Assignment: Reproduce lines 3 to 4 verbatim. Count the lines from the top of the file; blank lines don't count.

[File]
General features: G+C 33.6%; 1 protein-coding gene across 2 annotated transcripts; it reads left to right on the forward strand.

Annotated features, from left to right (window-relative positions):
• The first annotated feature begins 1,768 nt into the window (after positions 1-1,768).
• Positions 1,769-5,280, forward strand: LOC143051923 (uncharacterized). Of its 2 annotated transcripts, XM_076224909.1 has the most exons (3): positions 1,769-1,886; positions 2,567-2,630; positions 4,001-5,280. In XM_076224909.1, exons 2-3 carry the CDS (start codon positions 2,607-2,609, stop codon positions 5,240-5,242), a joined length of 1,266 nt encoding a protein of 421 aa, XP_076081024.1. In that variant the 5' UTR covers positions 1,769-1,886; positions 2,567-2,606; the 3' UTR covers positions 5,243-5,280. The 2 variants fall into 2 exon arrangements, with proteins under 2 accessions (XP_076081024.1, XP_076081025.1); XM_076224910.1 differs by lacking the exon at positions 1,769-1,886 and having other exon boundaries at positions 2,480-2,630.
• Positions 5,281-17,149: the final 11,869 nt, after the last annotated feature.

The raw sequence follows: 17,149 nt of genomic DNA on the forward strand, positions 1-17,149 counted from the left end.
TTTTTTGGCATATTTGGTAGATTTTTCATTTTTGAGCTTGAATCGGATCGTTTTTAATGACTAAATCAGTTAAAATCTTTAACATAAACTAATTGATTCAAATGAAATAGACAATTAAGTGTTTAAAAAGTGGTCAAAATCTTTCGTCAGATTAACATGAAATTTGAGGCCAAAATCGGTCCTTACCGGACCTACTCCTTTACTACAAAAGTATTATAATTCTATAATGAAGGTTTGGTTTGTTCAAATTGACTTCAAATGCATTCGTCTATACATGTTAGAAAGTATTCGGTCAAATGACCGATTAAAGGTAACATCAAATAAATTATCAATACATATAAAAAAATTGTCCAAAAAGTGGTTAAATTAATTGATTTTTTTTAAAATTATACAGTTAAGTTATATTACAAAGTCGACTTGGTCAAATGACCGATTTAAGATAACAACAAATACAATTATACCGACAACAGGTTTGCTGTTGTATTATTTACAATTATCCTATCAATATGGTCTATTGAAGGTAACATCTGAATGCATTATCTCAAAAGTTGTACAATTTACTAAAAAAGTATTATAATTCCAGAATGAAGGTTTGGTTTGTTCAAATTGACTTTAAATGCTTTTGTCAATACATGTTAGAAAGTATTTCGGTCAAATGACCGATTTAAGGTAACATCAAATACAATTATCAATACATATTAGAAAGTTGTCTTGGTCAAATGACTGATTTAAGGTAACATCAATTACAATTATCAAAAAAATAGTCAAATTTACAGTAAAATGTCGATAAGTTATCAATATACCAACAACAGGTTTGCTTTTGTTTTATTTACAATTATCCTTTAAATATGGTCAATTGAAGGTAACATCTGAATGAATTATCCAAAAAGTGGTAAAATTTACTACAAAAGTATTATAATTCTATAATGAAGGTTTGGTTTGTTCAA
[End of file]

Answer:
• The first annotated feature begins 1,768 nt into the window (after positions 1-1,768).
• Positions 1,769-5,280, forward strand: LOC143051923 (uncharacterized). Of its 2 annotated transcripts, XM_076224909.1 has the most exons (3): positions 1,769-1,886; positions 2,567-2,630; positions 4,001-5,280. In XM_076224909.1, exons 2-3 carry the CDS (start codon positions 2,607-2,609, stop codon positions 5,240-5,242), a joined length of 1,266 nt encoding a protein of 421 aa, XP_076081024.1. In that variant the 5' UTR covers positions 1,769-1,886; positions 2,567-2,606; the 3' UTR covers positions 5,243-5,280. The 2 variants fall into 2 exon arrangements, with proteins under 2 accessions (XP_076081024.1, XP_076081025.1); XM_076224910.1 differs by lacking the exon at positions 1,769-1,886 and having other exon boundaries at positions 2,480-2,630.